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Obesity: Women with early puberty are more likely to become obese


How does early puberty affect weight?

All parents know that adolescent puberty can be a complicated and difficult time for all concerned. Some adolescents reach puberty earlier than others. Researchers found that early adolescent girls are more likely to become overweight than adults.

  • If the period starts early, girls are more likely to become overweight than adults.
  • Early puberty is a risk factor for obesity.
  • Increased body weight in adolescence increases the likelihood of developing obesity at an early age.

In their research, Imperial College London scientists found that girls are more likely to develop obesity later in life if they reach puberty early. The doctors published the results of their study in the English-language journal "International Journal of Obesity".

Early puberty increases the likelihood of being overweight

Previous studies have found a link between obesity and puberty. Obviously, a risk factor for obesity is increased body weight. Such overweight in turn arises when girls reach puberty early, the experts explain. However, the results can be affected by situation-related factors such as ethnicity, economic background, educational level and diet, making it difficult to determine whether early puberty or these other factors are the cause.

Early puberty is a risk factor for obesity in women

"Older studies have shown that there is an association, but we did not know whether early puberty caused adiposity in adulthood or was only associated with it," explains study author Dr. Dipender Gill from Imperial College London in a press release. But now the latest research clearly shows that early puberty is a risk factor for obesity, with girls who have their first period earlier are more likely to develop a higher body mass index (BMI). The current results of the study help to unravel the complex external factors and to provide an insight into an underlying causal relationship. This shows that early puberty has a significant impact on the risk of obesity in a woman.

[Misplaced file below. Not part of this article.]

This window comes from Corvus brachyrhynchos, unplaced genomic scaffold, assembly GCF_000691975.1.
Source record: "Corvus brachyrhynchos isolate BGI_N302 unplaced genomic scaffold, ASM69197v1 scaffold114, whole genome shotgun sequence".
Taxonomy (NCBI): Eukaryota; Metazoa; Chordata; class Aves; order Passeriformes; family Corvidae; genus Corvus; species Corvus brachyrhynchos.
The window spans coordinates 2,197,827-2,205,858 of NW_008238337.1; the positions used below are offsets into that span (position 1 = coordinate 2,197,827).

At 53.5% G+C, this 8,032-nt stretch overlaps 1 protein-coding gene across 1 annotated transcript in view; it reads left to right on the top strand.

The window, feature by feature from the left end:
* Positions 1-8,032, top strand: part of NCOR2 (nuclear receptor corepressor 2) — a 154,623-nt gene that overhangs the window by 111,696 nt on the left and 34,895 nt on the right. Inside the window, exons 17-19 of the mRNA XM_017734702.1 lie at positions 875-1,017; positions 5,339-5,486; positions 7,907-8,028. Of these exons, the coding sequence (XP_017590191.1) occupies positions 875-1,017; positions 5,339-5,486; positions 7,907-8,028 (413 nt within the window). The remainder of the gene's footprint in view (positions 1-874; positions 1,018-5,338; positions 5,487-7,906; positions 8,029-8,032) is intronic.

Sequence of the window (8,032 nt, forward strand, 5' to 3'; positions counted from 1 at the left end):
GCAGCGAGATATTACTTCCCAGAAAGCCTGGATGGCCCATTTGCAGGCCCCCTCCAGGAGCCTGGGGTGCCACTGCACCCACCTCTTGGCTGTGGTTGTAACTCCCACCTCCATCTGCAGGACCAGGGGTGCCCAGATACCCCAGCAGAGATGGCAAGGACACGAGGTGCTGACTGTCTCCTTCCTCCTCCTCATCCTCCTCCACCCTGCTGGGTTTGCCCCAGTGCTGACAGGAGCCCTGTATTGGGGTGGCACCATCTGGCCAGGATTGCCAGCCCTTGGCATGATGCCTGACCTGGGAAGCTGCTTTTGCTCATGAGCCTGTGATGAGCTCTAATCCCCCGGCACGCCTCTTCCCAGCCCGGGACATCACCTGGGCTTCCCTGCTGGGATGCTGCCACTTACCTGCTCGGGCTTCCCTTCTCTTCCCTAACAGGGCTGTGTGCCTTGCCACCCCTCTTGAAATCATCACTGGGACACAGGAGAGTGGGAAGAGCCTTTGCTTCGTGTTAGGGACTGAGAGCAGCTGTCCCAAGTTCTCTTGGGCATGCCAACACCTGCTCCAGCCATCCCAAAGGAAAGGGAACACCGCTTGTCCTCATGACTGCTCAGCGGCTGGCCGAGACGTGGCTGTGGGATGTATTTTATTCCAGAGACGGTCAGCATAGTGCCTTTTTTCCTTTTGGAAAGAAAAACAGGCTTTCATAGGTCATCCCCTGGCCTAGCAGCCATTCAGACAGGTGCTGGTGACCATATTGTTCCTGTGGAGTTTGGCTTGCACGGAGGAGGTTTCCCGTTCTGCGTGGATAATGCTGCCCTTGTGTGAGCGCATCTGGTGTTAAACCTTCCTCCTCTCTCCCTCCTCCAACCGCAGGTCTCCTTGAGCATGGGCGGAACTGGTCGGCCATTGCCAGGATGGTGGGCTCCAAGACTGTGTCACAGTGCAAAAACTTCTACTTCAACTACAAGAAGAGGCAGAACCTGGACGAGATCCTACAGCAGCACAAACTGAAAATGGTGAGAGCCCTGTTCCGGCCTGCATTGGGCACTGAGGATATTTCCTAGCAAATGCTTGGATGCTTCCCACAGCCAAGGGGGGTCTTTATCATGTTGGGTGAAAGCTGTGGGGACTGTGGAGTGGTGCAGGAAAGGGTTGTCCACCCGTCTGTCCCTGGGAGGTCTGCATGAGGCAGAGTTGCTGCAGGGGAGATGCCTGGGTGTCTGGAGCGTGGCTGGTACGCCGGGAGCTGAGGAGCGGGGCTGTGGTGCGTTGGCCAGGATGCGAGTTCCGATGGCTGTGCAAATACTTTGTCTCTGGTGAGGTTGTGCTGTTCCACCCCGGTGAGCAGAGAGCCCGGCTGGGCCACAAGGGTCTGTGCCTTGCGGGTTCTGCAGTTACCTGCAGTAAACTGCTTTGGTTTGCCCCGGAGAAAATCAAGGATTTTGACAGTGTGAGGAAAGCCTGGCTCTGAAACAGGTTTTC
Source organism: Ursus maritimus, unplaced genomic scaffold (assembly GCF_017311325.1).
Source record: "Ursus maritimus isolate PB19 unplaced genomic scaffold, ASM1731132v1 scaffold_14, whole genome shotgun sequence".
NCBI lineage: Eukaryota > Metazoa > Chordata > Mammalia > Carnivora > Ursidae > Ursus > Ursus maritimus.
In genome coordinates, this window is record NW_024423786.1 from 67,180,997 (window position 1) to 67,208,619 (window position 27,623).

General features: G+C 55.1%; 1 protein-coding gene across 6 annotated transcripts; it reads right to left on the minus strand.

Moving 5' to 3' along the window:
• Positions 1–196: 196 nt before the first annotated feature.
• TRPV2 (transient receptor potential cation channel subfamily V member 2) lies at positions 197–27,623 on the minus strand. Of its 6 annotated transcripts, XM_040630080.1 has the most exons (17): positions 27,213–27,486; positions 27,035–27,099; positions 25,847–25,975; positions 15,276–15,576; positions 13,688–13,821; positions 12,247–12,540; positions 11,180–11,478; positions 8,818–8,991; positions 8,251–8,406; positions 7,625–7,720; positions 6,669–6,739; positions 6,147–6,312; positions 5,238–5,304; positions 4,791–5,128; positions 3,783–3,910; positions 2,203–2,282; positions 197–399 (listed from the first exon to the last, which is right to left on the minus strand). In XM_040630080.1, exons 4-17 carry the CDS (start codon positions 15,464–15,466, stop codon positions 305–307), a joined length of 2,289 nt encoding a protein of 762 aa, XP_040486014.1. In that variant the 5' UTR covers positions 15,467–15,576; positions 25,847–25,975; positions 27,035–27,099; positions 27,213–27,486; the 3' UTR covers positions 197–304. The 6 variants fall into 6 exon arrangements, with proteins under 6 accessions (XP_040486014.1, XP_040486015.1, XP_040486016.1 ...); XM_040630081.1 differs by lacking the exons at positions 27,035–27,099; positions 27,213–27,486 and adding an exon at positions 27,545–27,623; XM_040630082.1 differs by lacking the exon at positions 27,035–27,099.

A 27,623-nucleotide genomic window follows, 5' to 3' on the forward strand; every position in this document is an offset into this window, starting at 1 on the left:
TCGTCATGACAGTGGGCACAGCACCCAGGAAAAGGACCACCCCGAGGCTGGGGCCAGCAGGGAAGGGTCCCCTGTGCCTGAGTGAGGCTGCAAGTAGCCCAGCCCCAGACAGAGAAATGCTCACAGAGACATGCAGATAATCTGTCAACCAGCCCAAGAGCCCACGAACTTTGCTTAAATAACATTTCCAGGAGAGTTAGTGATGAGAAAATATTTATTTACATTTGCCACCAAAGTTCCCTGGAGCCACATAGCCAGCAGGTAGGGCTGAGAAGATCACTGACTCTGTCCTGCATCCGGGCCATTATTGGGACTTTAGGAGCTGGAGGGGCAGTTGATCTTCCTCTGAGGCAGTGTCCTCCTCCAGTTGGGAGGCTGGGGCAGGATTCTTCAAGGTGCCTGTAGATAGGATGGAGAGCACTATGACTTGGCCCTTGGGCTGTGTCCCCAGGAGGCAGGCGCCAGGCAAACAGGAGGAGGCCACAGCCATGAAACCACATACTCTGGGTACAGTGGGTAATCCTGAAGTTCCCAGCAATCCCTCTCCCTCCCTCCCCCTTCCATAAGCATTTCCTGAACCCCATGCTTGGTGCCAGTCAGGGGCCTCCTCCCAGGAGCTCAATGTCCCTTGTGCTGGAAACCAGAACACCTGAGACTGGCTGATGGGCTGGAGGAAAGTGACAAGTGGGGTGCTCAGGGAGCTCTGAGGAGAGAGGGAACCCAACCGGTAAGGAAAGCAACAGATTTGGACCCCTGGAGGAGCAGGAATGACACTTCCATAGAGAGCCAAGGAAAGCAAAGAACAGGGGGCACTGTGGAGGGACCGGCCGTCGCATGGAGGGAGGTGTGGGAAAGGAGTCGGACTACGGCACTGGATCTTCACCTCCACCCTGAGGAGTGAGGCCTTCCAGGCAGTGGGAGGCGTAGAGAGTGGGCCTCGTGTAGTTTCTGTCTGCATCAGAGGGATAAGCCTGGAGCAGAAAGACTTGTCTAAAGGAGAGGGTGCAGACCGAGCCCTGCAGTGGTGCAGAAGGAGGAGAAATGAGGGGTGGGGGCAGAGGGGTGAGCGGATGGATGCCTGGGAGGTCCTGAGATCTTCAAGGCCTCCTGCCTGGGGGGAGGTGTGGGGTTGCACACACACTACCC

Genetic basis determines our life

For the investigation, the research team used genetic variants as a tool to investigate the effect of the onset of puberty. The genes in every cell of our body come from our parents. The result of this random confusion is the genetic basis of the embryo, which determines factors such as hair color but also the risk of certain diseases.

122 genetic variants were associated with early puberty

Using data from 182,416 women, the scientists identified 122 genetic variants that were strongly associated with the onset of puberty, with the age of the women in the first period being determined using a questionnaire. The team then analyzed the data from the so-called UK biobank, which contains biomedical information on hundreds of thousands of people and integrates physiological measurement data with genetic sequence data and questionnaire responses. In particular, they looked for a second group of 80,465 women from the UK biobank, for whom measurements of the BMI were also available, for the effect of the genetic variants in connection with age in menarche (first menstrual period) and the BMI.

Results were checked several times

The first analysis found a link between these genetic variants and the BMI in those women who had gene variants that were associated with previous puberty and had an increased BMI. The researchers checked this relationship in a third group of 70,962 women and found the same association there.

How does early puberty affect body weight?

Doctors have carried out a series of statistical sensitivity analyzes to test the reliability of the results. The results were confirmed, which is why the experts are convinced of the results of the investigation. According to the researchers, it remains unclear how an earlier maturation directly affects body weight. Differences between physical and emotional maturity could play a role. The authors assume that the physical effects of hormonal changes during puberty, such as increased fat deposition in breast tissue, could also lead to a higher risk profile for a higher BMI or obesity in later life. (as)

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Video: Why We Get Fat - Gary Taubes at Ohio State Medical Center (August 2020).